• Woman Scorned: Is described as being the "Patron Saint" of these, and refers to herself as their "righteous sword". She was originally recruited for the position after becoming one herself and turning her philandering husband into a troll.

    Oz 

Daniel "Oz" Osbourne

https://static.tvtropes.org/pmwiki/pub/images/a81093bb0ca671d292b9ce173f54d68e.jpg
"Hey, I may be a cold-blooded jelly doughnut, but my timing is impeccable."
Played By: Seth Green

"The wolf is inside me all the time, and I don't know where that line is anymore between me and it."

A brilliant (yet generally unmotivated) student, and part-time rock guitarist. He is Willow's first and only boyfriend, and an active member of Buffy's inner circle, despite the fact that he has recently become a werewolf.


  • Above the Influence: The first time Willow tries to get him to kiss her, he thinks she is trying to get at Cordelia and Xander and instead he wants to be the gentleman and wait. The second time is after he caught Willow cheating on him, and she tries to seduce him. He lets her down and says she doesn't have to prove anything to him, and rejects her obvious sexual advances.
  • Back for the Finale: His final on-screen appearance is in Willow's dream in the Season 4 finale, "Restless".
  • Black Eyes of Evil: One of the first things to change during a transformation.
  • Breakout Character: He was the one originally intended to be killed by Angelus in "Passion," but due to his popularity, he was spared, and Jenny Calendar was killed in his place.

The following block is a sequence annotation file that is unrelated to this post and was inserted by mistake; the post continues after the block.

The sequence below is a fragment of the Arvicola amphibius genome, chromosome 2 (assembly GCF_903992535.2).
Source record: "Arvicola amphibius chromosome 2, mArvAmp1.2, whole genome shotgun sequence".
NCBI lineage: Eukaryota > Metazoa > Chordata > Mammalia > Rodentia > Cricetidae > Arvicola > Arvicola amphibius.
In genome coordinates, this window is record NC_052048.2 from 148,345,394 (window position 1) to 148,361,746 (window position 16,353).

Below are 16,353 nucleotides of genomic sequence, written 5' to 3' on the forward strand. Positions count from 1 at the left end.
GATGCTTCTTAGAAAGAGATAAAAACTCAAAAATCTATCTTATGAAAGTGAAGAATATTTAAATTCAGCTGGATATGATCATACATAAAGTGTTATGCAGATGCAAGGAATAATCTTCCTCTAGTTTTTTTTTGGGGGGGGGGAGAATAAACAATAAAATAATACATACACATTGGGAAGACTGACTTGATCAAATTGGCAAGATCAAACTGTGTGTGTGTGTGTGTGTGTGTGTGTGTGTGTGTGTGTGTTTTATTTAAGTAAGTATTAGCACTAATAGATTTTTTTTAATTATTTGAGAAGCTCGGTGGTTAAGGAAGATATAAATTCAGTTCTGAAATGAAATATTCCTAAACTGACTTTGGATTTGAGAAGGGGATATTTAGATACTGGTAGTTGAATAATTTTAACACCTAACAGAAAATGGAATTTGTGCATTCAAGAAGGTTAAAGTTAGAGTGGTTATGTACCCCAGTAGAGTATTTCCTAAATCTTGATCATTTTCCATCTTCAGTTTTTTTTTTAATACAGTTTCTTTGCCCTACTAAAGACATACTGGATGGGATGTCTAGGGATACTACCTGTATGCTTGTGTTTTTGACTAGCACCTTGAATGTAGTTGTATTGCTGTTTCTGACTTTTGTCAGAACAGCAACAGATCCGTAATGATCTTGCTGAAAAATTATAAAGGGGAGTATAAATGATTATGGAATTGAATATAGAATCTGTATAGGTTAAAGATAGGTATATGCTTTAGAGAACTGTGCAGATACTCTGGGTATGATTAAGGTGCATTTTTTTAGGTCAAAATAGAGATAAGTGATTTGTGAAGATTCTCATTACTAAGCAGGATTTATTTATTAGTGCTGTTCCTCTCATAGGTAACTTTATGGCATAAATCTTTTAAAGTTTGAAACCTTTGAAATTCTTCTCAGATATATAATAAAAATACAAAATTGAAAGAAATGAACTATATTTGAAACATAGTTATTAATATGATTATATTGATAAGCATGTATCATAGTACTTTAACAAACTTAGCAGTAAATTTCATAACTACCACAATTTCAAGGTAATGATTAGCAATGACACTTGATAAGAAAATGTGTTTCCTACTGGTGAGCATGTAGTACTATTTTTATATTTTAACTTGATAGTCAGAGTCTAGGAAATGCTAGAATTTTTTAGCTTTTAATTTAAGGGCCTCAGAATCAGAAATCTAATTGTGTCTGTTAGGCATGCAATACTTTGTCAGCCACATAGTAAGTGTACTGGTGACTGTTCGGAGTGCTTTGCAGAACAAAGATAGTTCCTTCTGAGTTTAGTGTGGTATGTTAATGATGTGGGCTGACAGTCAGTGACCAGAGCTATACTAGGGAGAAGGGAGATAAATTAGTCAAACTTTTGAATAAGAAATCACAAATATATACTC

• Brilliant, but Lazy: Oz is stated to be a genius by Willow, he's naturally gifted at academia and he has deep philosophical thoughts (that he never voices). He also lacks any and all kind of drive or ambition, putting little to no effort into life.
  • Cannot Convey Sarcasm: "That was my sarcastic voice."
    Xander: You know, it sounds a lot like your regular voice.
    Oz: I've been told that.
  • Captain Obvious: Usually states the obvious about whatever situation the Scoobies find themselves in.
  • The Comically Serious: Though far less uptight than most other examples.
  • A Day in the Limelight: "Phases", "Wild At Heart", and "New Moon Rising" are all Oz-centric episodes.
  • Deadpan Snarker: Very deadpan.
  • Dismotivation: He and Willow were both tracked by a leading software company in "What's My Line" - the difference is, he wasn't all that excited about it. "I sort of test well, which is cool. Except it leads to jobs."
  • Dull Surprise:
    • The minute he sees Buffy stake a vampire, he brushes it off and says it "explains a lot."
    • After Oz awakens from his first transformation into a werewolf, he notices he's naked among some bushes and simply lets out a quizzical "huh."
  • Evolutionary Retcon: Oz's wolf form went from an animatronic to a much sleeker full-body skunk-wolf suit.
  • Fake Band: Oz is in a band called Dingoes Ate My Baby, after the famous case where Azaria Chamberlain was reportedly taken by a wild dog. Dingoes are from Australia, or 'Oz.'